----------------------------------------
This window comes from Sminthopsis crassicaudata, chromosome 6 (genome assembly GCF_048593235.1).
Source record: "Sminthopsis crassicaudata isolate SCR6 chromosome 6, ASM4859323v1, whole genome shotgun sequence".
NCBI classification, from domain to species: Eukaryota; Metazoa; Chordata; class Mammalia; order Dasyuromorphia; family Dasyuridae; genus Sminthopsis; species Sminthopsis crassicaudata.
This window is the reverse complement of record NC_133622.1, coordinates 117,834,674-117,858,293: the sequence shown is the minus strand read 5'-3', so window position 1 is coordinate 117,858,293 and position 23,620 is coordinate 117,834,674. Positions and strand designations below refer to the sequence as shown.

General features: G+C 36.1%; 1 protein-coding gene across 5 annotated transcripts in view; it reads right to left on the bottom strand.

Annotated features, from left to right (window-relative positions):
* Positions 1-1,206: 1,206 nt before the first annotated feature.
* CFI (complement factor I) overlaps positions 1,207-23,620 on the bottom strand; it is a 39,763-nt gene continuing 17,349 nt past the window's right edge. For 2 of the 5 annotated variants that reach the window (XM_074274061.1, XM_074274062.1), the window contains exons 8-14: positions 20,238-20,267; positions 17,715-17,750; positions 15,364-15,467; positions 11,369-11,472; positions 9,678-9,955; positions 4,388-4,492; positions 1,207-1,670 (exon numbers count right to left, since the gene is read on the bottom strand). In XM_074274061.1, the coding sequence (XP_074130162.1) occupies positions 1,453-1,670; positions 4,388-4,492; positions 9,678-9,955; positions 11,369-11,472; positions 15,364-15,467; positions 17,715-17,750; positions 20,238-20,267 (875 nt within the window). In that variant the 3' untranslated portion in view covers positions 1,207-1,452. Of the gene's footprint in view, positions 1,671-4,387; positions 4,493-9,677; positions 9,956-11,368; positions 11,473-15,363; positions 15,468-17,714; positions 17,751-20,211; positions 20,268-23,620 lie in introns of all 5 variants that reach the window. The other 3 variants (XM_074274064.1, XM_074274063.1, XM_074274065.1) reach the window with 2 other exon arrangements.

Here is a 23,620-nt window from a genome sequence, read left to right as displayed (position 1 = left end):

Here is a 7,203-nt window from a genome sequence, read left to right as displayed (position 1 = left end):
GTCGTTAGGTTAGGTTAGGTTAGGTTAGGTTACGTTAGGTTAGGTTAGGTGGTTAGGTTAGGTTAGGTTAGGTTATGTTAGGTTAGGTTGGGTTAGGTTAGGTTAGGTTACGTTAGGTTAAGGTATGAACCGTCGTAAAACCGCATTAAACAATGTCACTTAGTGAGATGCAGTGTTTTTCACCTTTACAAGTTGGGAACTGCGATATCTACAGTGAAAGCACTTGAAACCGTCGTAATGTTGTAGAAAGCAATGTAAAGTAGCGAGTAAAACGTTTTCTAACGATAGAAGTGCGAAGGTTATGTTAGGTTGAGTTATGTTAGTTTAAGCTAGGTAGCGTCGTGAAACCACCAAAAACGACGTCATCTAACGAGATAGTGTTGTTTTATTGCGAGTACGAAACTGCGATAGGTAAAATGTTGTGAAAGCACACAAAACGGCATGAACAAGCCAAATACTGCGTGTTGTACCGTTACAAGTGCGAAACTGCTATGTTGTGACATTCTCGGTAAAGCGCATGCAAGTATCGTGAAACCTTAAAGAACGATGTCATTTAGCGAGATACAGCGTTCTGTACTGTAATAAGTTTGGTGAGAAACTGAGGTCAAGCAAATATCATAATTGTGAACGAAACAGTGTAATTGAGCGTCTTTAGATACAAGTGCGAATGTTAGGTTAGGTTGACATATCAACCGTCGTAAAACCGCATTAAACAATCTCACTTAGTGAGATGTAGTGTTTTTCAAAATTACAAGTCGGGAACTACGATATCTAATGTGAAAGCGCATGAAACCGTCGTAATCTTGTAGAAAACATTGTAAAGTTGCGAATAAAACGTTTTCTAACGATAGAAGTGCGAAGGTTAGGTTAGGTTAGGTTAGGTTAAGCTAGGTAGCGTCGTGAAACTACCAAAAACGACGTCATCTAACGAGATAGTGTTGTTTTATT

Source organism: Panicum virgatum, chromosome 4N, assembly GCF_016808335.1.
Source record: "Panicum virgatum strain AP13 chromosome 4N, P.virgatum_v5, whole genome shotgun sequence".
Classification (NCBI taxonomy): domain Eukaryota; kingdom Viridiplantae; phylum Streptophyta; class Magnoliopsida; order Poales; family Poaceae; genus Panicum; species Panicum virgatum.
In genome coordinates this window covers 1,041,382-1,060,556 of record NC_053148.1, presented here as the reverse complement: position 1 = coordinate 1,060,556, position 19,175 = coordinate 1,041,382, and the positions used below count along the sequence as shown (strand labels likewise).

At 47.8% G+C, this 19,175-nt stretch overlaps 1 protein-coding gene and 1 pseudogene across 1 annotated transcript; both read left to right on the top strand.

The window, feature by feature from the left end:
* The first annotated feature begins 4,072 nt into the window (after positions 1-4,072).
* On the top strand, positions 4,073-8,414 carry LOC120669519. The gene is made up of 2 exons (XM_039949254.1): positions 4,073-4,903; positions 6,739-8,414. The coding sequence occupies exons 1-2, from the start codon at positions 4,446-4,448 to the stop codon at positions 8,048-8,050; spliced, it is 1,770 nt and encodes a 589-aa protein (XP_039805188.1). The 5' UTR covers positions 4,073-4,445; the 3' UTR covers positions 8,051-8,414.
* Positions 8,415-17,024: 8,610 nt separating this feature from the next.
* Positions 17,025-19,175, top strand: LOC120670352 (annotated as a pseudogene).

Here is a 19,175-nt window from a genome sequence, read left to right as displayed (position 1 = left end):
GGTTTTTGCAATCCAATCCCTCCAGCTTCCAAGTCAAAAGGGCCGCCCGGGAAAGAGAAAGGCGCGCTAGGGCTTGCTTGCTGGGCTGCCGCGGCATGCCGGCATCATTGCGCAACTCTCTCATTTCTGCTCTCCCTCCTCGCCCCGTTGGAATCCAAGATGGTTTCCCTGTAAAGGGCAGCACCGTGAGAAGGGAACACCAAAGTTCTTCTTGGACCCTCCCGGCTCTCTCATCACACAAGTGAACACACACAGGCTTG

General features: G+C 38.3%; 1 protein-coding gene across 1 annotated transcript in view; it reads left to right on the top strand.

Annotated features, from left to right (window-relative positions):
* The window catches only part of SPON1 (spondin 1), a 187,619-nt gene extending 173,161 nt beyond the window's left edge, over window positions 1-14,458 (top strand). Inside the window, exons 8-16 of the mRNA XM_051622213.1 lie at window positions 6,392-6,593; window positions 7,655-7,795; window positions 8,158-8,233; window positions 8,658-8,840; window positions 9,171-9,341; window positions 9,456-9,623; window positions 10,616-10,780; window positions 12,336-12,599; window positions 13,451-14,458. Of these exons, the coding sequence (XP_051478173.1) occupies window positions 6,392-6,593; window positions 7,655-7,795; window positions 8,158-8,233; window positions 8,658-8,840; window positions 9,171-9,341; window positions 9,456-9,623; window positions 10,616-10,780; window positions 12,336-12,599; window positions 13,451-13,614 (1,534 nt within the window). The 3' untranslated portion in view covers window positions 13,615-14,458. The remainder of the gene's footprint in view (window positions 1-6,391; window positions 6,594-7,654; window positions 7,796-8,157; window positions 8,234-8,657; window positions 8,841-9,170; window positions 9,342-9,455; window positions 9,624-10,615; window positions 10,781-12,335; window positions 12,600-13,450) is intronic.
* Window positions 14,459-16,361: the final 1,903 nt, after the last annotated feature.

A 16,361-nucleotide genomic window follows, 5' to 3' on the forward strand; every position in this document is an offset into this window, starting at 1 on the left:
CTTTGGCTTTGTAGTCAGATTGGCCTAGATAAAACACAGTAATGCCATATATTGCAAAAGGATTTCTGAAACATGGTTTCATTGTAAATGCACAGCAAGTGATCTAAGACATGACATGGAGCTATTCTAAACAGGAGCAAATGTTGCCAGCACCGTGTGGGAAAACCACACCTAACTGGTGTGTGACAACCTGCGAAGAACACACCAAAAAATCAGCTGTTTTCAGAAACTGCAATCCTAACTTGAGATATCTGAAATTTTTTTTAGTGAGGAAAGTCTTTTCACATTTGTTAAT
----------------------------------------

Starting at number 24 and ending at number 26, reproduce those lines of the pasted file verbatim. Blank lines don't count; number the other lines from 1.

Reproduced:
General features: G+C 38.3%; 1 protein-coding gene across 1 annotated transcript in view; it reads left to right on the top strand.

Annotated features, from left to right (window-relative positions):
* The window catches only part of SPON1 (spondin 1), a 187,619-nt gene extending 173,161 nt beyond the window's left edge, over window positions 1-14,458 (top strand). Inside the window, exons 8-16 of the mRNA XM_051622213.1 lie at window positions 6,392-6,593; window positions 7,655-7,795; window positions 8,158-8,233; window positions 8,658-8,840; window positions 9,171-9,341; window positions 9,456-9,623; window positions 10,616-10,780; window positions 12,336-12,599; window positions 13,451-14,458. Of these exons, the coding sequence (XP_051478173.1) occupies window positions 6,392-6,593; window positions 7,655-7,795; window positions 8,158-8,233; window positions 8,658-8,840; window positions 9,171-9,341; window positions 9,456-9,623; window positions 10,616-10,780; window positions 12,336-12,599; window positions 13,451-13,614 (1,534 nt within the window). The 3' untranslated portion in view covers window positions 13,615-14,458. The remainder of the gene's footprint in view (window positions 1-6,391; window positions 6,594-7,654; window positions 7,796-8,157; window positions 8,234-8,657; window positions 8,841-9,170; window positions 9,342-9,455; window positions 9,624-10,615; window positions 10,781-12,335; window positions 12,600-13,450) is intronic.